The yellow brass body is constructed soundly making the trumpet easy to hold and play and durable as well. A rose brass lead pipe (surprising for this low price) provides protection from corrosion.

What we liked:

  • Solid sound
  • Affordable price
  • Durable design
  • High-quality case

What we disliked:

  • Piston valves tend to stick
  • Bright sound may be too piercing with beginners


Sorting through the world of trumpet brands can be tricky, especially if you want to avoid buying a trumpet you don’t want. It can be hard to navigate without guidance, but this list of the best trumpet brands should help you pick the right trumpet for you at any playing level.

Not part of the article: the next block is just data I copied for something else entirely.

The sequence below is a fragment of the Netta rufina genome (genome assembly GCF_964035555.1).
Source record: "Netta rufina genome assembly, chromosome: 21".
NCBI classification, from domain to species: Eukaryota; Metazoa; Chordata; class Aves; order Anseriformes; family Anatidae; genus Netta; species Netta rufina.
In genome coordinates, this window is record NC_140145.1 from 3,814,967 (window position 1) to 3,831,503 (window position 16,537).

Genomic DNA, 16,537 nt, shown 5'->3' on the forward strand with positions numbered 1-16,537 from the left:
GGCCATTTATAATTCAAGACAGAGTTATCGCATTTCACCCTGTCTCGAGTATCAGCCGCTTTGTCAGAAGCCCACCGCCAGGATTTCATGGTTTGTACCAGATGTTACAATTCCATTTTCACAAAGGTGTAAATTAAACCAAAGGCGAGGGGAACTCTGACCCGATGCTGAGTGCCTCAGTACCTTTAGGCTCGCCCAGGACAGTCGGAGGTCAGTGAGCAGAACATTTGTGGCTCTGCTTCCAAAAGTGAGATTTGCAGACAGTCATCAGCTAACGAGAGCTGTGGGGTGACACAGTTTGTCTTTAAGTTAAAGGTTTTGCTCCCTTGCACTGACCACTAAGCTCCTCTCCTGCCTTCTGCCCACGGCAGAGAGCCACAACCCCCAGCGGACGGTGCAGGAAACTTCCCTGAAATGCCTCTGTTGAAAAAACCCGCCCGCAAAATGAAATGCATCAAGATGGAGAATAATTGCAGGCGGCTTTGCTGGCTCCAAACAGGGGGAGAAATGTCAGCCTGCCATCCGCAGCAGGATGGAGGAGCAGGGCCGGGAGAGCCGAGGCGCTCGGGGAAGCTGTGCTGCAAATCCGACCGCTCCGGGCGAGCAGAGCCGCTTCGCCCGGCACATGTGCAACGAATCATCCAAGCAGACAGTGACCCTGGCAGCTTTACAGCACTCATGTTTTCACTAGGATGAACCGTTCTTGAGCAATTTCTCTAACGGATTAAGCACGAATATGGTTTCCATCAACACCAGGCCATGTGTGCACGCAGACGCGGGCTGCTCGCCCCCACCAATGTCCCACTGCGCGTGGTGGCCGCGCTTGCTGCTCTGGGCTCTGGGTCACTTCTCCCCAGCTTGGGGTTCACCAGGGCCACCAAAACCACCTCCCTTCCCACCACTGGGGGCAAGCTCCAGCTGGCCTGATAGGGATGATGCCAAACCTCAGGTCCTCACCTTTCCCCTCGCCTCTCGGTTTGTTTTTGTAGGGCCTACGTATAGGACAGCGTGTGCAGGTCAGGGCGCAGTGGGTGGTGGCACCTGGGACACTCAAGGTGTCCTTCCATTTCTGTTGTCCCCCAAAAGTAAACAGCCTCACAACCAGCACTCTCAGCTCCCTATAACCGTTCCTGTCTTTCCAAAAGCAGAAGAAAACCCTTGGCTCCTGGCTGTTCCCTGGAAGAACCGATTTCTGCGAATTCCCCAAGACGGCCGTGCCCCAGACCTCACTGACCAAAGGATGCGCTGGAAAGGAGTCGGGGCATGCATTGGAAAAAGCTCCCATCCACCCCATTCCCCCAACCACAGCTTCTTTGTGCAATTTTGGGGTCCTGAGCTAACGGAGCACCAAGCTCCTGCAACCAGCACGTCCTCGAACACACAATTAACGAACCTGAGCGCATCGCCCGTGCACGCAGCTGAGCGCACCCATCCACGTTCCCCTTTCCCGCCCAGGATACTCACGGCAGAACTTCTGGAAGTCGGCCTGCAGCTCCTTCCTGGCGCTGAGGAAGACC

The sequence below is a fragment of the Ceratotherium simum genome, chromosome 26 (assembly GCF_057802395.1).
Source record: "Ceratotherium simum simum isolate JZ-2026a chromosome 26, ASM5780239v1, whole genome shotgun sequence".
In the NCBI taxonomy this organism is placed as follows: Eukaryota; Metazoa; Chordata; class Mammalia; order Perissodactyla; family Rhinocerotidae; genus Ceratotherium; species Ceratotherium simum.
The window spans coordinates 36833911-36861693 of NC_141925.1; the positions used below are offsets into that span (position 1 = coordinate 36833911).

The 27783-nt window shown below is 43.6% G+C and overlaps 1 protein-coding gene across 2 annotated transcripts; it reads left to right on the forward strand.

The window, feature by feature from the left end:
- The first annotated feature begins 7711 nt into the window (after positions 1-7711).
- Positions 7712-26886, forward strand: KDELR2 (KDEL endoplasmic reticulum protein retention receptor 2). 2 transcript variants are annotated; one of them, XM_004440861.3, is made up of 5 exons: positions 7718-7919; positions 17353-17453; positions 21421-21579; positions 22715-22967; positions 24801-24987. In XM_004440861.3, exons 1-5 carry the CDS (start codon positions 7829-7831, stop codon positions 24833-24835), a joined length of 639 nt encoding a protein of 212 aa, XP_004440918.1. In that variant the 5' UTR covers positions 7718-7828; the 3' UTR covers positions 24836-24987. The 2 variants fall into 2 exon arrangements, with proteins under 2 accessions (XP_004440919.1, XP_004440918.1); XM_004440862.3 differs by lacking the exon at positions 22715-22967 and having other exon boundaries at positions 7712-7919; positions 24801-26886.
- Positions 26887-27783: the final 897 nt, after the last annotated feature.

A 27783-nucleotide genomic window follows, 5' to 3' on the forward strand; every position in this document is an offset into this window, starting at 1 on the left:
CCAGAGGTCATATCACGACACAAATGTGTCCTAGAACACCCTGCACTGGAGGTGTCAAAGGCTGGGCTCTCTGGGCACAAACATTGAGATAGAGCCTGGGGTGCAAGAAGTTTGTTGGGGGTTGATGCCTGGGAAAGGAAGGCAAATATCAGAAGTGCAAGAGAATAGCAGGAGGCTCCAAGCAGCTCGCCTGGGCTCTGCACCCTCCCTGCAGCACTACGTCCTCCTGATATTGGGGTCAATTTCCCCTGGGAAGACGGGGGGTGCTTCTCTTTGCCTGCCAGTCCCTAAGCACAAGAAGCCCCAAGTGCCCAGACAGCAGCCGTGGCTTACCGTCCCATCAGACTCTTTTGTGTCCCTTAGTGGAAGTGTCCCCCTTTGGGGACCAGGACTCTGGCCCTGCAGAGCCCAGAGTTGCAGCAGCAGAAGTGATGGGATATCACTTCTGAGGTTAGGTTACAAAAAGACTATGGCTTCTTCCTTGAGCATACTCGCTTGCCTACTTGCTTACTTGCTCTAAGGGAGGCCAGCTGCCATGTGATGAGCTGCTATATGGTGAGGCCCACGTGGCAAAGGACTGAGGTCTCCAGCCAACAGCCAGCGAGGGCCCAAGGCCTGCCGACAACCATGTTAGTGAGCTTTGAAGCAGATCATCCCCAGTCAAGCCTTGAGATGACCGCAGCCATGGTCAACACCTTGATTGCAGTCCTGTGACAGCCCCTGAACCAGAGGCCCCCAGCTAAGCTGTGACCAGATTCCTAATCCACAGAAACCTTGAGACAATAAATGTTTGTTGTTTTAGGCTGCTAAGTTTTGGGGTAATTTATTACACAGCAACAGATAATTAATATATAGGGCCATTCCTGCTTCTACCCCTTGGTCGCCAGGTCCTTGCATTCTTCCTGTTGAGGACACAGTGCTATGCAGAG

Trumpet Main Specs

You may have noticed some common features that are reviewed in each snapshot of the trumpets above. These features are the ones to look for when you go to buy a trumpet. They can have a huge impact on the sound, price, and overall quality of the instrument.

Bell Size and Build

Bells range in size and shape depending on the model. When you look at the trumpet’s bell, the better bell’s are usually one piece bells and that are slightly above average diameter. This gives the trumpet a richer sound that resonate well with the vibrations of the sound.

Extra large bells project well but create an edgy sound. Smaller bells have better control but don’t create as much sound.

Bore Size

Bore size has a big impact on how the trumpet is played. Larger bores are easier to play in the low and middle range which is great for beginner players. They don’t handle high notes as well.